When your job hunt includes an IQ test, I advise you to take your time to read, understand and analyze the questions.
Believe it or not “W” scored in the top 10%¬† (120 plus) in the Nation when it comes to IQ levels. But he probably would not have been answering the following questions correctly. As a matter of fact, when researchers put the following three problems to 3400 students in the US, only 17 percent got all three right. Were the other 83% tricked or not? Do multiple choice answers trick people?
Here are the questions:
1) A bat and a ball cost $1.10 in total. The bat costs $1 more than the ball. How much does the ball cost?
2) If it takes five machines 5 minutes to make five widgets, how long would it take 100 machines to make 100 widgets?
3) In a lake, there is a patch of lily pads. Every day, the patch doubles in size. If it takes 48 days for the patch to cover the entire lake, how long would it take for the patch to cover half of it?
Even if you got all 3 answers right (see bottom), they are still considered trick questions because they are worded in a way designed to draw out an incorrect response if you don’t think it through. You’re initial response to the question is the incorrect one; your rationalized response is correct.
The fact is that most people will answer 10 cents, 100 minutes, and 24 days. Yet if you presented the questions purely in mathematical terms they would get it right. As a word problem, they are designed to make you answer incorrectly. And because we are living in a society that does not allow time to rationalize, we scan the question, rather than read and understand.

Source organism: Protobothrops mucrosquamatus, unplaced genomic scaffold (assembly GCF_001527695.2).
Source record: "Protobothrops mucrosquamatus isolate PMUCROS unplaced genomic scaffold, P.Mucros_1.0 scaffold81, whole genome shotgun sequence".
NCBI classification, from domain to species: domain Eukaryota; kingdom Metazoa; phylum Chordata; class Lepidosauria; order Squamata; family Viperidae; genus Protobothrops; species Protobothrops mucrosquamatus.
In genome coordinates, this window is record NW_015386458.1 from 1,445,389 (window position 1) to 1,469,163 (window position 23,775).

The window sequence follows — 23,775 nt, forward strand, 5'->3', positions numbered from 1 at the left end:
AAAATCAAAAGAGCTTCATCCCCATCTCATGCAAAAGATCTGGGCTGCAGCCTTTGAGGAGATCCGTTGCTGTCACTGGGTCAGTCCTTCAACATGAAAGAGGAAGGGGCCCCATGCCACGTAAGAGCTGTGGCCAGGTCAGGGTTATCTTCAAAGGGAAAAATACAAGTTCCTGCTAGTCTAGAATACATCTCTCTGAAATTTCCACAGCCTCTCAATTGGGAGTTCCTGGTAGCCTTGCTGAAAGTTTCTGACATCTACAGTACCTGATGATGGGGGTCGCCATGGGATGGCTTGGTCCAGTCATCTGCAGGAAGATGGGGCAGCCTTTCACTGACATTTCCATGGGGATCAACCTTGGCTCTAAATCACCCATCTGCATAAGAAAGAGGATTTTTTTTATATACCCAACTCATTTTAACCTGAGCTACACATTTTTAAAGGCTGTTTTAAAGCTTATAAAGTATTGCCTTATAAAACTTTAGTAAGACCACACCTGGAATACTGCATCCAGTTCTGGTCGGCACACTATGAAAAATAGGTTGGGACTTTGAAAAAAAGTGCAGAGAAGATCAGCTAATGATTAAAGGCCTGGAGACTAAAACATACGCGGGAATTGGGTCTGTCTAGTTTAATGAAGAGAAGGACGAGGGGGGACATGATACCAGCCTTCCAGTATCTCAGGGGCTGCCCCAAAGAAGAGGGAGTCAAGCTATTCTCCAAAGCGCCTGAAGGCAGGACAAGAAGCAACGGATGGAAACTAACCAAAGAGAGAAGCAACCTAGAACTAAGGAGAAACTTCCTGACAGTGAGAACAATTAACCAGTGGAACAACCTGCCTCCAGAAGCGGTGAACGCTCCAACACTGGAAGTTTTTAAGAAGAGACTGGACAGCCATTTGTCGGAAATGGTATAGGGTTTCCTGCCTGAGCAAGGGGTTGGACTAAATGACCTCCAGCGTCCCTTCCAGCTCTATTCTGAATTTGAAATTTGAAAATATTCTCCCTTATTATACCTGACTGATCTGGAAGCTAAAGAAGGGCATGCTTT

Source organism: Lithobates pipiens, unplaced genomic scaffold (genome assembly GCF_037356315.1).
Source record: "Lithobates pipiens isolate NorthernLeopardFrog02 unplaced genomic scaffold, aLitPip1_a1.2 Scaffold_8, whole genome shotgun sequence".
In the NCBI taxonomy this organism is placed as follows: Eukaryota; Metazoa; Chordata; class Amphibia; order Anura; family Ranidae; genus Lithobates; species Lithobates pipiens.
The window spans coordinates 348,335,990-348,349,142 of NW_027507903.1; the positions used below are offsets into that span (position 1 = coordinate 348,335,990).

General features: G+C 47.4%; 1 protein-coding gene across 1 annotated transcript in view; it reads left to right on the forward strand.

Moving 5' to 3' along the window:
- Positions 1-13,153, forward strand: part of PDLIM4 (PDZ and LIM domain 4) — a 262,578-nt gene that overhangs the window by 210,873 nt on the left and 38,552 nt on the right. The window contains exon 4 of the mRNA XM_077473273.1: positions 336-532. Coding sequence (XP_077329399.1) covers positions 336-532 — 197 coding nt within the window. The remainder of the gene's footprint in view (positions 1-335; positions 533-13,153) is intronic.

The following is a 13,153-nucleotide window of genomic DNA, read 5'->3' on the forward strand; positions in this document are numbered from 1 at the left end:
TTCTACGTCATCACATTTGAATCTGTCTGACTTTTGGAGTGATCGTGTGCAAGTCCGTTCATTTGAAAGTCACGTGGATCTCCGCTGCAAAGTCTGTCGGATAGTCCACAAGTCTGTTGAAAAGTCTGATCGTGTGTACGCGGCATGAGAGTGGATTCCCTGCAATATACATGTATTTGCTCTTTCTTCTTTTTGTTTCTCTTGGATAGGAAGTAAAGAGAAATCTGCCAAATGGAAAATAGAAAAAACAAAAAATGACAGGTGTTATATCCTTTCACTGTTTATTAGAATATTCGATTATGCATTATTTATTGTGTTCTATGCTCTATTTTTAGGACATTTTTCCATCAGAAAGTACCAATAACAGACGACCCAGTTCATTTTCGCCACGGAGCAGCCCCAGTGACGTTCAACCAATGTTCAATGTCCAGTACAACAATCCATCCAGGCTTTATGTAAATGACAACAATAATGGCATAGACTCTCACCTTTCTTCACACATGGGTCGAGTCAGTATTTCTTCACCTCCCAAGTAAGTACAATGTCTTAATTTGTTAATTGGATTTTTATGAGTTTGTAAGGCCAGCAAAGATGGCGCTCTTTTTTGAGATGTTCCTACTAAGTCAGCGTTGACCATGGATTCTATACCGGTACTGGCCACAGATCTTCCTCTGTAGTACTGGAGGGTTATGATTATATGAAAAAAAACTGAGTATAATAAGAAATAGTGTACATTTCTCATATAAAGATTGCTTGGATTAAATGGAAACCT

Why IQ tests are bad for Job Interviews.
Why this introduction? Because I think that the problem with IQ tests is that while they are effective at assessing our deliberative skills, which involve reason and the use of working memory, they are unable to assess our inclination to use them when the situation demands. This is a crucial distinction. I know, because I have been tested about half a dozen times in my life and all the results put my IQ in Mensa circles, yet my wife’s street smarts outsmart me anytime. It’s all about applying yourself.
Prof. Daniel Kahneman (http://www.princeton.edu/~kahneman/) at Princeton University puts it like this, ” Intelligence is about brain power whereas rational thinking is about control”.¬† Another metaphor that researchers use to explain IQ is: IQ is the amount of power of the light you can potentially shine, but if you do not aim it in the right direction, it is all wasted. Even though I do understand the meaning here, I do think that rationalized IQ provides a quicker access to out-of-the-box solutions, especially because the light shines somewhere else. And that is where George W’s shortcomings became visible.
Most experts agree that, overall, the correlation between intelligence and successful decision-making is weak. Being 7ft tall and agile does not make you a good basketball player. Sure, being tall is very important, all other things being equal. But all other things aren’t equal. There’s a lot more to being a good basketball player than being tall, and there’s a lot more to being a good thinker than having a high IQ.
IQ scores are increasingly criticised as poor indicators of an individual’s all-round intelligence, or abilities in a particular profession. I agree with palaeontologist Stephen Jay Gould who claimed in The Mismeasure of Man in 1981, that general intelligence is simply a mathematical artefact and that its use is unscientific and culturally and socially discriminatory. Unfortunately many jobs still require some type of testing that measures IQ without taking the rationalization process into consideration.
When your job hunt includes an IQ test, I advise you to take your time to read, understand and analyze the questions. If you understand the question, you have rationalized 50% of the answer and that has nothing to do with IQ.
Answers: Question 1 – $0.05 ; Question 2 – 5 minutes ; Question 3 – 47 days